“What it gives me is a sense of calm,” Sbihi says. “Ultimately, of course, I’m going to be feeling nervous, and nerves are good, but the most important thing for us is to be level-headed and focused on the task, and I think that the Koran just helps zone me in.”
He was the first practising Muslim to row for Team GB. The fact that he is still the only one is something that he much laments, but also - fairly or unfairly - somewhat blames himself for. Though his name is Mohamed, he has always been known by his nickname of Moe, not least because his father is also called Mohamed.
Sbihi, however, can’t help feeling that he should have, at least publicly if not privately, gone by his full name. “I had a good reflection during the Black Lives Matter, during the tension that was building around it,” he says. “I just found that I had shied away from Mohamed because of everything negative that happened since 2001 onwards. So it was great to be somebody who was being profiled in the press about Ramadan and for my Islamic faith through the London Games and through Rio. But did I miss an opportunity to actually put my name out there as Mohamed because I am an ambassador for my faith as well as for British rowing?
“I easily pass under the radar because I look English, I sound English, I am obviously British but if you see the name of Moe, then you might not necessarily make the link that he’s somebody of Islamic faith.
"I was just thinking how many times growing up in the sport of rowing would I have liked to have had somebody else called Mohamed that I wanted to aspire to be like or to try and emulate or better?”
The sport has been and is trying to change to break down the barriers, he says, but more needs to be done. Clubs must stop approaching the same schools year after year and instead come up with initiatives and outreach schemes to encourage children from socioeconomically challenged backgrounds to get into rowing boats.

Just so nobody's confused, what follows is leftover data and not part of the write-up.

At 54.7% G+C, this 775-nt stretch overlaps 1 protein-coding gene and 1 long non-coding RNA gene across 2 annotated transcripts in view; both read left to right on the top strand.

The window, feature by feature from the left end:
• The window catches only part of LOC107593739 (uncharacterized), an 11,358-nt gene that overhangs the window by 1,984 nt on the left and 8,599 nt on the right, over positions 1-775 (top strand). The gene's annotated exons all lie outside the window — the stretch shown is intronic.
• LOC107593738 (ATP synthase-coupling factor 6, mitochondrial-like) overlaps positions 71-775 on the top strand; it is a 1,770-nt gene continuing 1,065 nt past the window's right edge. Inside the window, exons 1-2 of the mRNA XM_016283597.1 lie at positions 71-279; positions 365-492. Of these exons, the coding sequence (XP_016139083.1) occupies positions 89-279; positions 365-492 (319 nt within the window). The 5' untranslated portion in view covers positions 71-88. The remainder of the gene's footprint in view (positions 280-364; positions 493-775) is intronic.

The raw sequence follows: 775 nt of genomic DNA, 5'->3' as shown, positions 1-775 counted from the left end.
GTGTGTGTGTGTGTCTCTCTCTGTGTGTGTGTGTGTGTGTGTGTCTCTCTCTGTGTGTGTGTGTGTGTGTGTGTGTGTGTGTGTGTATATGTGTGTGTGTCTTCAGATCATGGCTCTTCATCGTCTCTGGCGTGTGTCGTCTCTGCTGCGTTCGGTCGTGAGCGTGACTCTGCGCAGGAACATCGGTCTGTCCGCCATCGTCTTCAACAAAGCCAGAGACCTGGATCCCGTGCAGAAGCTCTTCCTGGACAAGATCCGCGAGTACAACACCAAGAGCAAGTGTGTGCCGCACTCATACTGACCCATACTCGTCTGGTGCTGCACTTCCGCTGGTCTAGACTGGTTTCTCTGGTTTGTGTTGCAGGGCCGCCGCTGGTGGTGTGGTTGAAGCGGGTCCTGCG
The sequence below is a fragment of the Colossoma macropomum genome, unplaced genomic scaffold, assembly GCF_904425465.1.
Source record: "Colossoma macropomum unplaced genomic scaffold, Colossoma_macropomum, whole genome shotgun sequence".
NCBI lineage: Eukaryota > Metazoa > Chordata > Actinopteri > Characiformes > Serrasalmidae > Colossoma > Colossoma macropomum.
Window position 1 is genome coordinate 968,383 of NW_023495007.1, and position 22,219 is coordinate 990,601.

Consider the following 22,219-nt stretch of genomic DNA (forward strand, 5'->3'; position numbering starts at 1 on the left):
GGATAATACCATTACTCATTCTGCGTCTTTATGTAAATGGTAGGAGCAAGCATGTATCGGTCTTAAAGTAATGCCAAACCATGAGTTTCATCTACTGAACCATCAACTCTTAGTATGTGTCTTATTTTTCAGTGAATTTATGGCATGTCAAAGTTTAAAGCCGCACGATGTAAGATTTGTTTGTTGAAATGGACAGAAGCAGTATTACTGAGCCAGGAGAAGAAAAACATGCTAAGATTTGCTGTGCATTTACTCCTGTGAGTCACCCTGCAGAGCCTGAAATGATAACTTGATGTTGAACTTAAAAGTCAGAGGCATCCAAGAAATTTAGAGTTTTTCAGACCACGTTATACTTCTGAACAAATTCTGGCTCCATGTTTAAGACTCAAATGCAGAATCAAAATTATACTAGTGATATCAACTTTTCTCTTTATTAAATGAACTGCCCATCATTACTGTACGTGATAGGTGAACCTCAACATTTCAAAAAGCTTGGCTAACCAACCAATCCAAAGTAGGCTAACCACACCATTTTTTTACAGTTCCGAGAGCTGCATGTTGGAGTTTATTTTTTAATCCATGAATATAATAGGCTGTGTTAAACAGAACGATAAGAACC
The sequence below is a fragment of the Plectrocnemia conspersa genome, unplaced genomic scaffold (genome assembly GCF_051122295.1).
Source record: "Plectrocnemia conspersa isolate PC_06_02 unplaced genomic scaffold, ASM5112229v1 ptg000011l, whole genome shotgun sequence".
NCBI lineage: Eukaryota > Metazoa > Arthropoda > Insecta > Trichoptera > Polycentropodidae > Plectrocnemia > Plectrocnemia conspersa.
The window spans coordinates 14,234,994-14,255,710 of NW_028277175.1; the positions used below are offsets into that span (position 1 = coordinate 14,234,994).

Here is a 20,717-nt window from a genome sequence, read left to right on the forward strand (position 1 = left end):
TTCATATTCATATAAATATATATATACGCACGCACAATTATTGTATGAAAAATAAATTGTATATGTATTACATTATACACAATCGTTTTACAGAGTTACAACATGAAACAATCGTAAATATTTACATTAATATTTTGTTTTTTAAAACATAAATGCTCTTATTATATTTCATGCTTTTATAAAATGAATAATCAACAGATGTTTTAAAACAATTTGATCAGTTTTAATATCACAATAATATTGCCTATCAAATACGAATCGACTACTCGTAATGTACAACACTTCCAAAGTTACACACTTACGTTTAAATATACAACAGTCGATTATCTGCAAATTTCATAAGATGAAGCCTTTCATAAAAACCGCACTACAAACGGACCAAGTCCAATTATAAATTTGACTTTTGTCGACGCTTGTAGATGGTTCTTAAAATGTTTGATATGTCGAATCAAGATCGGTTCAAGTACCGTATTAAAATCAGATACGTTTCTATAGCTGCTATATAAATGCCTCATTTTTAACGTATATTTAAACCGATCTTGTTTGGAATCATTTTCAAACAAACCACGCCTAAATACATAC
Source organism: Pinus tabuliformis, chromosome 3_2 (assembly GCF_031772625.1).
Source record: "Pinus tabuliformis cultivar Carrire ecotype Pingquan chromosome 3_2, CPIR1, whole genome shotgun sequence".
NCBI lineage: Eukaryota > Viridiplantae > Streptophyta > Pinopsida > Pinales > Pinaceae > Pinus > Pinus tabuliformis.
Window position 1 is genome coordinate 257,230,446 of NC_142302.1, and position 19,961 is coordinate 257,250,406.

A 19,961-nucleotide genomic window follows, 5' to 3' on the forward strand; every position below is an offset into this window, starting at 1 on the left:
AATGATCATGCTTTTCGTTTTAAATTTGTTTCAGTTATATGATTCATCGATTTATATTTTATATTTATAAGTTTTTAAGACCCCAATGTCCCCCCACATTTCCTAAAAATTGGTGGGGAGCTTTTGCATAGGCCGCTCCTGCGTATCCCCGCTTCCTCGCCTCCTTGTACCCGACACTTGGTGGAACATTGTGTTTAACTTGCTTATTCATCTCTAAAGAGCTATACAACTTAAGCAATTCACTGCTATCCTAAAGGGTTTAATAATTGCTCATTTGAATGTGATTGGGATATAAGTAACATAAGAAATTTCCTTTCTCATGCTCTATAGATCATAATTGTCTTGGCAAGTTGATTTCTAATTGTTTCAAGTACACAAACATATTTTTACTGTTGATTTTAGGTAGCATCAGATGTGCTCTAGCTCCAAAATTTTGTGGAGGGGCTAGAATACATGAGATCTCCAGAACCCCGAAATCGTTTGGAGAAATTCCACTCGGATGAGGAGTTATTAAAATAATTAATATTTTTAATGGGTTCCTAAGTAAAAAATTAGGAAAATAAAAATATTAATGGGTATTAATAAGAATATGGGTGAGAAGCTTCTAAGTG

He has learnt the hard way, though, why diversity in rowing is not where it perhaps could or should be. Sbihi, whose father was a barber and whose mother worked at Marks and Spencer, describes himself growing up as a “normal kid who went to a normal [state] school” in London who just happened to be talent-spotted at the age of 15 by the World Class Start initiative. Even back then he was 6ft 5in, but it still took him 14 years of toil to win an Olympic medal. “It’s a long old process,” he concedes. "Unfortunately, if you ask the general public if they think that this is a sport that anybody can do, they’ll often say: ‘No, you have to be middle-class, white, posh'.
“I'm not being elitist here when I say this: what we want to try to do as a sport is increase participation, increase levels of success for those who are of different backgrounds. Hopefully, the squad moves forwards after a certain amount of time when it happens naturally that the levels are representative of the rest of British society.”
Sbihi expresses the hope that the IOC will re-evaluate its ban on political gestures because he feels that taking the knee spreads an understanding of and an insight into what is happening around the world.
Asked if such acts and gestures were allowed, would he demonstrate his support on the podium in his third consecutive Olympics, he is emphatic: “Most definitely.”
As he steels himself for one last push for gold, Sbihi faces the battle without Jurgen Grobler, 74, the coach who has long been at his side and accumulated a tally of 33 podium topping finishes for his charges.
“There is no animosity towards him,” he says. “The disappointment is that we weren’t able to finish the journey off together. I’d imagined that this would have been his last Olympics. I knew that it was more than likely going to be mine so I pictured how I was going to finish off my Olympic journey, and what I was going to give him.” So finish he will. And then?
"I need to move away," he says, circling back to his own retirement. "Then, if I miss it, I miss it. I will miss it. Everybody misses what they do when they retire, but if I miss it enough that I have pangs that I need to go back then I can evaluate that again with my wife. You know, more than likely, never say never because I don't want to be the person who says: 'Shoot me if you see me in a boat' and then four years later I'm winning an Olympic medal again, but more than likely this is the last."